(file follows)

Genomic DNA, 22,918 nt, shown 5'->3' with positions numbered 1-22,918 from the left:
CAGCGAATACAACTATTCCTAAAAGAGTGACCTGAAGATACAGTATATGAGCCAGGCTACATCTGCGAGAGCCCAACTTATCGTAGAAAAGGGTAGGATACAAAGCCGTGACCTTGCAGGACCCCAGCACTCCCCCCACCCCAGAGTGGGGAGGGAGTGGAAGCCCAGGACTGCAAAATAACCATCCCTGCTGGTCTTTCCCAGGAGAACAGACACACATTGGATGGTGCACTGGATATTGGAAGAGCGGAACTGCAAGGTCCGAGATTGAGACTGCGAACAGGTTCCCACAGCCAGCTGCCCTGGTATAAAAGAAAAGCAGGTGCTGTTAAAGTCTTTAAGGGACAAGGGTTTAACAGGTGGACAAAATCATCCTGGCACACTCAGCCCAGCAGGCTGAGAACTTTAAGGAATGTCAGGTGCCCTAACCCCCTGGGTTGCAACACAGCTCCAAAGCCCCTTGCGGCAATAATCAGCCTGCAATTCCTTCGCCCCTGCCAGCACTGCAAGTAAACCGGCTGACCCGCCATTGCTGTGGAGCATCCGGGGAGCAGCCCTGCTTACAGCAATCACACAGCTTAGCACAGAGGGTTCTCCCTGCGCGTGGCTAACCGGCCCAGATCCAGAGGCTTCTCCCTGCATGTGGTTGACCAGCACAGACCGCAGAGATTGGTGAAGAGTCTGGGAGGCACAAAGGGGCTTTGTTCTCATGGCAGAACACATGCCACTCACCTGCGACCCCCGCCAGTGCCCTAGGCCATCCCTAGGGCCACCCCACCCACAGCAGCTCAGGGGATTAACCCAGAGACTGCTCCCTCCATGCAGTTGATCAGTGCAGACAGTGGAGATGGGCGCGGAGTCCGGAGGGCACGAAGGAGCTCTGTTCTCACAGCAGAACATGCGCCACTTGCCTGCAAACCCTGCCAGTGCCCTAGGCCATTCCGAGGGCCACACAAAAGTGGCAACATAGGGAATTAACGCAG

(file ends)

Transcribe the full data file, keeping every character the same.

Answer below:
Genomic DNA, 22,918 nt, shown 5'->3' with positions numbered 1-22,918 from the left:
CAGCGAATACAACTATTCCTAAAAGAGTGACCTGAAGATACAGTATATGAGCCAGGCTACATCTGCGAGAGCCCAACTTATCGTAGAAAAGGGTAGGATACAAAGCCGTGACCTTGCAGGACCCCAGCACTCCCCCCACCCCAGAGTGGGGAGGGAGTGGAAGCCCAGGACTGCAAAATAACCATCCCTGCTGGTCTTTCCCAGGAGAACAGACACACATTGGATGGTGCACTGGATATTGGAAGAGCGGAACTGCAAGGTCCGAGATTGAGACTGCGAACAGGTTCCCACAGCCAGCTGCCCTGGTATAAAAGAAAAGCAGGTGCTGTTAAAGTCTTTAAGGGACAAGGGTTTAACAGGTGGACAAAATCATCCTGGCACACTCAGCCCAGCAGGCTGAGAACTTTAAGGAATGTCAGGTGCCCTAACCCCCTGGGTTGCAACACAGCTCCAAAGCCCCTTGCGGCAATAATCAGCCTGCAATTCCTTCGCCCCTGCCAGCACTGCAAGTAAACCGGCTGACCCGCCATTGCTGTGGAGCATCCGGGGAGCAGCCCTGCTTACAGCAATCACACAGCTTAGCACAGAGGGTTCTCCCTGCGCGTGGCTAACCGGCCCAGATCCAGAGGCTTCTCCCTGCATGTGGTTGACCAGCACAGACCGCAGAGATTGGTGAAGAGTCTGGGAGGCACAAAGGGGCTTTGTTCTCATGGCAGAACACATGCCACTCACCTGCGACCCCCGCCAGTGCCCTAGGCCATCCCTAGGGCCACCCCACCCACAGCAGCTCAGGGGATTAACCCAGAGACTGCTCCCTCCATGCAGTTGATCAGTGCAGACAGTGGAGATGGGCGCGGAGTCCGGAGGGCACGAAGGAGCTCTGTTCTCACAGCAGAACATGCGCCACTTGCCTGCAAACCCTGCCAGTGCCCTAGGCCATTCCGAGGGCCACACAAAAGTGGCAACATAGGGAATTAACGCAG